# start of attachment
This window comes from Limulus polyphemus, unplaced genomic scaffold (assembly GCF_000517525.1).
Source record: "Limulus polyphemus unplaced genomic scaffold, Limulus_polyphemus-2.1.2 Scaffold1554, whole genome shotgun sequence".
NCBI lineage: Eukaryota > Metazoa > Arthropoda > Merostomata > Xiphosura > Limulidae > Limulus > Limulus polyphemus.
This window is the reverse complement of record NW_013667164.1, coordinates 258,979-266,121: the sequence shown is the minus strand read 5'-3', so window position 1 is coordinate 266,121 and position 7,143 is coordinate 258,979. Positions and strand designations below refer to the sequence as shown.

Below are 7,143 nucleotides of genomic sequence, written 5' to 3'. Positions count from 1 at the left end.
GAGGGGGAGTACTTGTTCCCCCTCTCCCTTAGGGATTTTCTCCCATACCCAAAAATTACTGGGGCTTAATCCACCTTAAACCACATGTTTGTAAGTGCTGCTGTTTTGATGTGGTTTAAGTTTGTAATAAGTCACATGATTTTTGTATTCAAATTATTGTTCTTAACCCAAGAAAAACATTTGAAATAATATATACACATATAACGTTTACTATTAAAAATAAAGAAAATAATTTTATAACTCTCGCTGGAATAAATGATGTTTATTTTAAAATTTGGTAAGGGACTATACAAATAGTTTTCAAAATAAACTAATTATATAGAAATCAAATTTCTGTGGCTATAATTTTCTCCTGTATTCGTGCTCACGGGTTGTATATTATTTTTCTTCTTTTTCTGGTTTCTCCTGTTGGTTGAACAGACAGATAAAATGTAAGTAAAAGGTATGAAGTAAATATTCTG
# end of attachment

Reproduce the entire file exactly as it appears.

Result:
This window comes from Limulus polyphemus, unplaced genomic scaffold (assembly GCF_000517525.1).
Source record: "Limulus polyphemus unplaced genomic scaffold, Limulus_polyphemus-2.1.2 Scaffold1554, whole genome shotgun sequence".
NCBI lineage: Eukaryota > Metazoa > Arthropoda > Merostomata > Xiphosura > Limulidae > Limulus > Limulus polyphemus.
This window is the reverse complement of record NW_013667164.1, coordinates 258,979-266,121: the sequence shown is the minus strand read 5'-3', so window position 1 is coordinate 266,121 and position 7,143 is coordinate 258,979. Positions and strand designations below refer to the sequence as shown.

Below are 7,143 nucleotides of genomic sequence, written 5' to 3'. Positions count from 1 at the left end.
GAGGGGGAGTACTTGTTCCCCCTCTCCCTTAGGGATTTTCTCCCATACCCAAAAATTACTGGGGCTTAATCCACCTTAAACCACATGTTTGTAAGTGCTGCTGTTTTGATGTGGTTTAAGTTTGTAATAAGTCACATGATTTTTGTATTCAAATTATTGTTCTTAACCCAAGAAAAACATTTGAAATAATATATACACATATAACGTTTACTATTAAAAATAAAGAAAATAATTTTATAACTCTCGCTGGAATAAATGATGTTTATTTTAAAATTTGGTAAGGGACTATACAAATAGTTTTCAAAATAAACTAATTATATAGAAATCAAATTTCTGTGGCTATAATTTTCTCCTGTATTCGTGCTCACGGGTTGTATATTATTTTTCTTCTTTTTCTGGTTTCTCCTGTTGGTTGAACAGACAGATAAAATGTAAGTAAAAGGTATGAAGTAAATATTCTG